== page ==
• Consumers should not eat 6 oz. or 12 oz. Del Monte vegetable trays (containing broccoli, cauliflower, carrots, and dill dip) purchased at a Kwik Trip location.
    • Del Monte issued a recall of 6 oz, 12 oz, and 24 oz vegetable trays with dip. See the FDA website for full details.
  • As of September 5, 2018, CDC was notified of 250 laboratory-confirmed cases of Cyclospora infection in people from 4 states who reported consuming pre-packaged Del Monte Fresh Produce vegetable trays containing broccoli, cauliflower, carrots, and dill dip.
  • Based on epidemiological data or traceback evidence, it was not possible to determine if an individual component of the vegetable trays was the likely vehicle of infection. Read the related statement from the FDA for additional information.
  • See the DHS cyclosporiasis fact sheet for more information on common symptoms and treatment of cyclosporiasis. If you have any symptoms of cyclosporiasis, please contact your doctor.
  • Additional information can be found on the following websites:

Salmonellosis Linked to Kellogg's Honey Smacks Cereal
Updated 9/5/18

Bowl of dry breakfast cereal

Cyclosporiasis Linked to Salads Sold at McDonald's
Updated 8/3/18

Multistate Outbreak of Salmonella Infections Linked to Contact with Backyard Poultry
Updated 7/27/18

  • Chickens feeding on the grassThe Department of Health Services (DHS) and local health departments are working with the Centers for Disease Control and Prevention (CDC) to investigate a multistate outbreak of Salmonella infections linked to contact with backyard poultry.
  • As of July 13, 2018, the CDC reports 212 people infected with an outbreak strain of Salmonella. Children younger than 5 years account for 26% of illnesses.
  • In Wisconsin, 18 laboratory-confirmed cases of Salmonella have been linked to the national live poultry outbreak.
  • Outbreaks of Salmonella infections linked to contact with backyard poultry happen every year in the U.S. Many of these infections are preventable. Please see our Backyard Poultry flyer for more information about how to prevent these infections.

Salmonellosis Linked to Cut Melons
Updated 6/19/18

Fresh melon cut up and ready to eat

  • DHS and the Wisconsin Department of Agriculture, Trade and Consumer Protection (DATCP are alerting Wisconsin consumers to a multistate outbreak of Salmonella Adelaide infections linked to the consumption of pre-cut melons. At this time, no cases have been identified in Wisconsin residents, but the recalled products were sold at locations in the state.
  • The FDA has identified Costco stores in the following Wisconsin cities as having distributed the recalled pre-cut melon: Bellevue (Green Bay), Grafton, Grand Chute, Menomonee Falls, Middleton, New Berlin, Pewaukee, Pleasant Prairie, and Sun Prairie.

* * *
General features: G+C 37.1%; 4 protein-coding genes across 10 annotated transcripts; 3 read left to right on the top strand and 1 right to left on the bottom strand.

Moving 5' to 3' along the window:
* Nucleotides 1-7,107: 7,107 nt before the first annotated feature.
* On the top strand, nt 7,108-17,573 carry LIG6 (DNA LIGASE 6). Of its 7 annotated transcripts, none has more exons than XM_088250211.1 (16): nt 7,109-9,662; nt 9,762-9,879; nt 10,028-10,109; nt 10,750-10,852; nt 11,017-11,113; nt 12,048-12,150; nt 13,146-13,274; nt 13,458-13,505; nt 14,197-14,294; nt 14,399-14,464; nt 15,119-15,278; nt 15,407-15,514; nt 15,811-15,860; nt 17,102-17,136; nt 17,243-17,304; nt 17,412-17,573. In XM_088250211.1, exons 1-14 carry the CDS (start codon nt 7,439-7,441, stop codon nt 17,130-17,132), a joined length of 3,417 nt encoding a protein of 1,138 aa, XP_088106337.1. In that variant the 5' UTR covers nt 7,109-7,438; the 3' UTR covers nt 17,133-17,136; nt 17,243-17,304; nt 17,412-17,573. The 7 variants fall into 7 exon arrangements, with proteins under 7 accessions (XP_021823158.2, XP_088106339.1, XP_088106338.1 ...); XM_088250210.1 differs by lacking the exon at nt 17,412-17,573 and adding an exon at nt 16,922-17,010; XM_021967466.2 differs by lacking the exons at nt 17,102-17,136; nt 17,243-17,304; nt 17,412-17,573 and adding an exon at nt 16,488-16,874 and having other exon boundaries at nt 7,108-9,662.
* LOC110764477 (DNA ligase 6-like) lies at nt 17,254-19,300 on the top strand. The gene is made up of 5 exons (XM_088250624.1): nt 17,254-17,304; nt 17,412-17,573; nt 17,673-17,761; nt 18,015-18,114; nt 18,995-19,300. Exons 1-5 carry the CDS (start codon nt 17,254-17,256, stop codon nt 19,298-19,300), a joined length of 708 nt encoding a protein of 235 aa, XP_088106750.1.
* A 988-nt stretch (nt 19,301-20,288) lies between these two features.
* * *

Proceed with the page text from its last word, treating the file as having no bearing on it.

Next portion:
• The full list of stores distributing this product is available on the FDA’s website and may expand to include other stores as the investigation continues. Consumers who have purchased recalled pre-cut melon from these stores, including fruit salad mixes with pre-cut melon, should not eat it and throw it away.
  • To date, no cases have been reported in Wisconsin, but public health officials continue to monitor for cases. Nationally, 60 people infected with the Salmonella strain have been reported in other Midwest states. States that have reported illnesses include Illinois (six cases), Indiana (11 cases), Michigan (32 cases), Missouri (10 cases), and Ohio (one case).
  • Additional information can be found on the following websites:

Synthetic Cannabinoids (K2, Spice)
Updated 6/26/18

  • Updated case counts in Wisconsin can be found on our synthetic cannabinoid webpage.
  • The CDC is investigating this outbreak across the nation.
  • Share our one-page fact sheet on synthetic cannabinoids (PDF) . Now available in English and Spanish.
  • If you have purchased any of these products in the past month, do not use it. If you have used any of these products, and start experiencing severe, unexplained bleeding or bruising, please have someone take you to the hospital immediately or call 911. Image of Synthetic Cannabinoids fact sheet "K2, Spice, Black Mamba, Fake Weed, Green Giant"

E. coli O157:H7 Linked to Romaine Lettuce - Spring 2018
Final Update 6/28/18

  • The Wisconsin Department of Health Services (DHS), the Centers for Disease Control and Prevention (CDC), U.S. Food and Drug Administration (FDA), and numerous other states investigated a multistate outbreak of E. coli O157:H7 infections.
  • Epidemiologic, laboratory, and traceback evidence indicated that romaine lettuce from the Yuma growing region was the likely source of this outbreak.
  • Nationwide, 210 people from 36 states were infected with the outbreak strain of E. coli O157:H7. Illnesses started on dates ranging from March 13, 2018, to May 12, 2018.
  • As of 6/28/2018, 96 people were hospitalized, with five deaths reported. Three Wisconsin E. coli O157:H7 infections have been linked to the outbreak.
Last Revised: November 20, 2018